If the grass on a boulevard or a ditch is mowed, does that make it a lawn?
Municipalities have been asking the province that question as the ban on cosmetic pesticides for lawns comes into effect, and now they have their answer.
Ditches and boulevards are not lawns, nor are the cracks in the sidewalks where grass and weeds poke through, and that means licensed applicators working for local government public works departments can continue to apply conventional herbicides in these areas.
The exceptions made for these areas is hailed as “a practical first step” by municipal leaders, who’ve long argued the organic weed control products and more frequent mowing won’t work in all areas. They have urged the province to consider their use on a case-by-case basis.
“We’ve just said, ‘let’s use some common sense,’” said Association of Manitoba Municipalities president Doug Dobrowolski.
“This is a practical first step toward addressing municipalities’ concerns.”
AMM began raising fears a ban would be costly and recommended alternative products would be ineffective shortly after the ban was proposed. There are also concerns that reducing weed control in urban areas will lead to spread of invasive species in agro-Manitoba.
Provincial officials confirm they’re making these exceptions in the regulation, but will continue to encourage the use of alternative methods of weed control wherever possible.
The whole intent of the ban is to protect the health of children and lessen their exposure to synthetic herbicides used on lawns. These areas in question are not defined as lawns, said Laurie Streich, director of environmental programs and strategies with Manitoba Conservation and Water Stewardship.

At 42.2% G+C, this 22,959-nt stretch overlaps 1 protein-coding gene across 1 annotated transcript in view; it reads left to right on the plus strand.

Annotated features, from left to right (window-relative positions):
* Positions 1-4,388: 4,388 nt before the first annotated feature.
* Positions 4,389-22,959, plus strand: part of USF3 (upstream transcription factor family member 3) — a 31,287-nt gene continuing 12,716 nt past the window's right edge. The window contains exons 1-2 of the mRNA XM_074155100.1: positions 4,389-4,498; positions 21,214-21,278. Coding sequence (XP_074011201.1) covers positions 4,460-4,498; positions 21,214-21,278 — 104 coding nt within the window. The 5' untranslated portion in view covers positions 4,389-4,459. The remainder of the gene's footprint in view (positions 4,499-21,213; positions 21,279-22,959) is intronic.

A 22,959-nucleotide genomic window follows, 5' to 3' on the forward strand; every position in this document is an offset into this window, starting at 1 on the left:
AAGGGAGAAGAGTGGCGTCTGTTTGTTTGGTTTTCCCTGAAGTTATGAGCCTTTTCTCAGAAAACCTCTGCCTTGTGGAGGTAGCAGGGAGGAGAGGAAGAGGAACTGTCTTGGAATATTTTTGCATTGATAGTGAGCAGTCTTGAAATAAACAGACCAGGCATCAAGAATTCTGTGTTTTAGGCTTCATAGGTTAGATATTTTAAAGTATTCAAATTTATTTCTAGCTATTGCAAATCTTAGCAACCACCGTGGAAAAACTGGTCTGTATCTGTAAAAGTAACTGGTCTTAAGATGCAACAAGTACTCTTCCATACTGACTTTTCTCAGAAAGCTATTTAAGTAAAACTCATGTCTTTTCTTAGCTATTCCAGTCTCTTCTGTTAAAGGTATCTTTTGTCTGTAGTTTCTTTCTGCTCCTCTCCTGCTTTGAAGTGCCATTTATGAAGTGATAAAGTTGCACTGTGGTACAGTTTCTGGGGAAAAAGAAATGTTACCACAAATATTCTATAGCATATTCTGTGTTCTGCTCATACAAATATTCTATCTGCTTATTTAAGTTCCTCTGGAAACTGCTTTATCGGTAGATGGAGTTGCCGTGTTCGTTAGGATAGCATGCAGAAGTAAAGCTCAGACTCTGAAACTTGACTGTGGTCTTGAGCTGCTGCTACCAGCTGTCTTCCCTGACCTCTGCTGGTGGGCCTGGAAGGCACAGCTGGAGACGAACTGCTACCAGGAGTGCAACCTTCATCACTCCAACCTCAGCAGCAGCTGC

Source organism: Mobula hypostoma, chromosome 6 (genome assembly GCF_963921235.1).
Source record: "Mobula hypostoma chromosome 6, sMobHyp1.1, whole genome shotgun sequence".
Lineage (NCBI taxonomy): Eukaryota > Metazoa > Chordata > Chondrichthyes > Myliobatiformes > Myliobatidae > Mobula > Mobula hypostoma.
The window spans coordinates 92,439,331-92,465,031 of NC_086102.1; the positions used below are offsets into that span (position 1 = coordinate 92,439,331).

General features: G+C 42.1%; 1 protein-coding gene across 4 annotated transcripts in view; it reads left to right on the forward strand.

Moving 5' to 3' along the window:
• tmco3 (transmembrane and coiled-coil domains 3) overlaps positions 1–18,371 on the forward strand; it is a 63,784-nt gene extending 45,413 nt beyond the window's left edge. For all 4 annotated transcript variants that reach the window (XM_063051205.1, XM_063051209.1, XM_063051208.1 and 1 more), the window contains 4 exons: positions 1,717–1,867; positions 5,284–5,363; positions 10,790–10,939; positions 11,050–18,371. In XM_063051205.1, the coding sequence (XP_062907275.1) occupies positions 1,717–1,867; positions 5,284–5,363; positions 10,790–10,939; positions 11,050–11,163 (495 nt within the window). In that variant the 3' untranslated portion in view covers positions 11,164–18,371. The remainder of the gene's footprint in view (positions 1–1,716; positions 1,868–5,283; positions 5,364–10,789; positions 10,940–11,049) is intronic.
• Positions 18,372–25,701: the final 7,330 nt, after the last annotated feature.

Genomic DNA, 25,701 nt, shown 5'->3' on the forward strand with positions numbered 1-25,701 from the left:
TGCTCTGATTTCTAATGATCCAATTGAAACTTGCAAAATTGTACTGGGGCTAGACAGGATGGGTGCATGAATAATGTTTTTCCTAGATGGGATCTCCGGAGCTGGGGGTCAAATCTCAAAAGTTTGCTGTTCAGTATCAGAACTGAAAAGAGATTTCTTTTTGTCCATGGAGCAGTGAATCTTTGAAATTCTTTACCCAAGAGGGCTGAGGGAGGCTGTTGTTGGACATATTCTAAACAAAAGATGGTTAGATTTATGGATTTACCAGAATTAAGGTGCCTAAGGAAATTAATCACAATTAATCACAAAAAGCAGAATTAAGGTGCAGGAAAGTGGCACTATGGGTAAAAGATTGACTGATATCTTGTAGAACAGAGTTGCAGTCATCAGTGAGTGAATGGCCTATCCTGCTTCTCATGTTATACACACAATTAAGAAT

“Exceptions were written into the regulation. It’s just a matter of interpretation, and it goes back to what is a lawn,” she said.
“Is this (boulevard or ditch) a place where children are playing? Typically those places would not be, and that’s why they’re exempted.”
The City of Steinbach set up test plots last summer to evaluate the cost effectiveness of products and methods the province has recommended municipalities adopt, said the city’s mayor and AMM vice-president Chris Goertzen.
They found that bioproducts like Fiesta stain concrete, so aren’t suitable for sidewalks, and there’s no effective alternative for controlling weeds on boulevards and ditches, where sand and road salt create ideal conditions for weed infestation.
“We looked at alternatives such as composting, and enhancing the health of the grass, in the end there aren’t a lot of alternatives if we want to keep the same level of service and still not have prohibitive cost,” said Goertzen.
“There’s some areas in the city that are very difficult to treat, and that was the argument we put forward.”
These exempted areas comprise only “a very small part” of the overall area that cities, towns and villages must now seek alternatives to keep weeds in check, Goertzen stressed.
“There are many, many acres of green space that urban municipalities maintain… and those still are part of the transition to a non-chemical weed control.”
Only federally approved biopesticides or low-risk products are now allowed on lawns, school grounds, playgrounds and playing fields as well as health-care institutions and child-care centre lawns.
Manitoba Weed Supervisors Association president Kent Shewfelt said the MWSA continues to urge municipalities to adopt IMP techniques wherever possible, such as more frequent mowing and fertilization to enhance grass growth to suppress weeds.
“We’ve always encouraged that anyway but it becomes more critical as a result of the legislation,” he said.
But he anticipates some bumps along the road as municipalities get used to complying with the ban.
“They (municipalities) are probably not fully prepared for this, I’ll admit that,” he said. “It’s going to be a learning curve for municipalities over the next year.”
Shewfelt added there hasn’t been enough extension offered to local government on alternative weed control measures, adding it was unfortunate that a meeting scheduled for late last month for weed supervisors and municipal officials to discuss the new regulations had to be cancelled due to inclement weather.